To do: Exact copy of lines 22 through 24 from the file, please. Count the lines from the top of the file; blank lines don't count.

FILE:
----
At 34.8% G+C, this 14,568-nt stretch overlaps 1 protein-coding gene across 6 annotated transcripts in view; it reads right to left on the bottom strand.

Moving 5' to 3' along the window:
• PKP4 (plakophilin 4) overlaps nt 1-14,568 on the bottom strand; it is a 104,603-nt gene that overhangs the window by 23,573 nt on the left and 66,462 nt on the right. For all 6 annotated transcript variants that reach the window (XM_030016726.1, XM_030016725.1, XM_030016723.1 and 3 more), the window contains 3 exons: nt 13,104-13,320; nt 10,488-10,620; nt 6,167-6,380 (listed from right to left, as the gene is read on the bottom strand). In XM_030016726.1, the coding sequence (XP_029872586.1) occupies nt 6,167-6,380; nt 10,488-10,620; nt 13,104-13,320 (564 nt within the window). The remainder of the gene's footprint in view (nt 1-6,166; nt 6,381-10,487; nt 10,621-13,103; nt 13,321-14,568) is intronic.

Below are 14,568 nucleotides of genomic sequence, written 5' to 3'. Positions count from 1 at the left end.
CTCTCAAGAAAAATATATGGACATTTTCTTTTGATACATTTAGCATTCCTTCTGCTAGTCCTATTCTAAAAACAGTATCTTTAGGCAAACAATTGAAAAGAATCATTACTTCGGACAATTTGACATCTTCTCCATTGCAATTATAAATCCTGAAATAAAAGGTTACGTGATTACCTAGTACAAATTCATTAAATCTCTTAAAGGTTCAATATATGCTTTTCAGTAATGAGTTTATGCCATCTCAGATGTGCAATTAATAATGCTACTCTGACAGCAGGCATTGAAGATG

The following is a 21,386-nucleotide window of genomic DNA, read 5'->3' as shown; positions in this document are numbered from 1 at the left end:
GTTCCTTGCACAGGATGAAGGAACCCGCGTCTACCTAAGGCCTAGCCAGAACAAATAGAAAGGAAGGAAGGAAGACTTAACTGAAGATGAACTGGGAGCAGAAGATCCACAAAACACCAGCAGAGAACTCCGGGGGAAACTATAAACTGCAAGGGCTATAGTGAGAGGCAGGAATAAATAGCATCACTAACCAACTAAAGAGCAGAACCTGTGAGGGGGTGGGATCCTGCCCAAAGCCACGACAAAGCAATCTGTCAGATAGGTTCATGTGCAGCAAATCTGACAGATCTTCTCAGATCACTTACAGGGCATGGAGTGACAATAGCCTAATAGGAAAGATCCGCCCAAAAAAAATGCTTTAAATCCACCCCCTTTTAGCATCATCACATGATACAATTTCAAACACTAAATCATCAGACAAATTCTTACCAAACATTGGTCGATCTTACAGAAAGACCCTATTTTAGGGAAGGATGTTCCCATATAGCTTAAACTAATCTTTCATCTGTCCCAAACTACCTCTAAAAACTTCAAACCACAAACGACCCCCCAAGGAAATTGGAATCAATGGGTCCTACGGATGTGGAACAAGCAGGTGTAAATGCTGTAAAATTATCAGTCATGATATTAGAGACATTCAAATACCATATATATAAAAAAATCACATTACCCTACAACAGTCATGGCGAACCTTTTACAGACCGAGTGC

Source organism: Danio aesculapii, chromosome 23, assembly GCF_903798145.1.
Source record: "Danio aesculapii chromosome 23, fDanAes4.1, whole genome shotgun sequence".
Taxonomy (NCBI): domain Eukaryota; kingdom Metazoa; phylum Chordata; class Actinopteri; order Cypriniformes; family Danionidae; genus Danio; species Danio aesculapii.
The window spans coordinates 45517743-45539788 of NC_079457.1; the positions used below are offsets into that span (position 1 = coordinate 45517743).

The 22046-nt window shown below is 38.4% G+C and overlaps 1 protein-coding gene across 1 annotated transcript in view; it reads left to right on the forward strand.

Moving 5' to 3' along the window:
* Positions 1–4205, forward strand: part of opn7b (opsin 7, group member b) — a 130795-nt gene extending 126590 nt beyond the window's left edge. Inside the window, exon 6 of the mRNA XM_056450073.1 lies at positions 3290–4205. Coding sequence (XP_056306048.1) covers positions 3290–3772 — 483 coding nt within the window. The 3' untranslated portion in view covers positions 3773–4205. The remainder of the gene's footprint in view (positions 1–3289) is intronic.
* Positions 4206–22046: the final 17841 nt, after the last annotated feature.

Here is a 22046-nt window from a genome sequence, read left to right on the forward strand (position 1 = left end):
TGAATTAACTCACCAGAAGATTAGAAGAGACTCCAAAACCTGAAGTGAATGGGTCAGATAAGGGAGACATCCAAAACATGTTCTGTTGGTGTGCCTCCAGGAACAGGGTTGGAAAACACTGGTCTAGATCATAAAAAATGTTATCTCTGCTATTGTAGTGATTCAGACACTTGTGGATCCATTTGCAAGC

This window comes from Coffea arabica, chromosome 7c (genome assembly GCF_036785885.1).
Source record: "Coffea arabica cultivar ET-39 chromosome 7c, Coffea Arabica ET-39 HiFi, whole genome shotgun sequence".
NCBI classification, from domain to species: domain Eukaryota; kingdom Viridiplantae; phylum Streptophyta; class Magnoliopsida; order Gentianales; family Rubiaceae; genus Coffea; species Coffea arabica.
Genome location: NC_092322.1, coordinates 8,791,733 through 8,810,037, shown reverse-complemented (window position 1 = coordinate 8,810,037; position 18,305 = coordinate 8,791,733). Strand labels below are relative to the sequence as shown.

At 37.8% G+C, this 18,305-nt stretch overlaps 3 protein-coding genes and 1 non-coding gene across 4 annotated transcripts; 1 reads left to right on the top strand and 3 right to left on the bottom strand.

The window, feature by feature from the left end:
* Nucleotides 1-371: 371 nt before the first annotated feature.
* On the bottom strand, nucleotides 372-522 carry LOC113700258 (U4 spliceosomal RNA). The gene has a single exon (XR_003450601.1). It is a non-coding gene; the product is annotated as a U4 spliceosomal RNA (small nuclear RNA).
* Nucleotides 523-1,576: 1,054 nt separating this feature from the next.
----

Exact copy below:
At 37.8% G+C, this 18,305-nt stretch overlaps 3 protein-coding genes and 1 non-coding gene across 4 annotated transcripts; 1 reads left to right on the top strand and 3 right to left on the bottom strand.

The window, feature by feature from the left end:
* Nucleotides 1-371: 371 nt before the first annotated feature.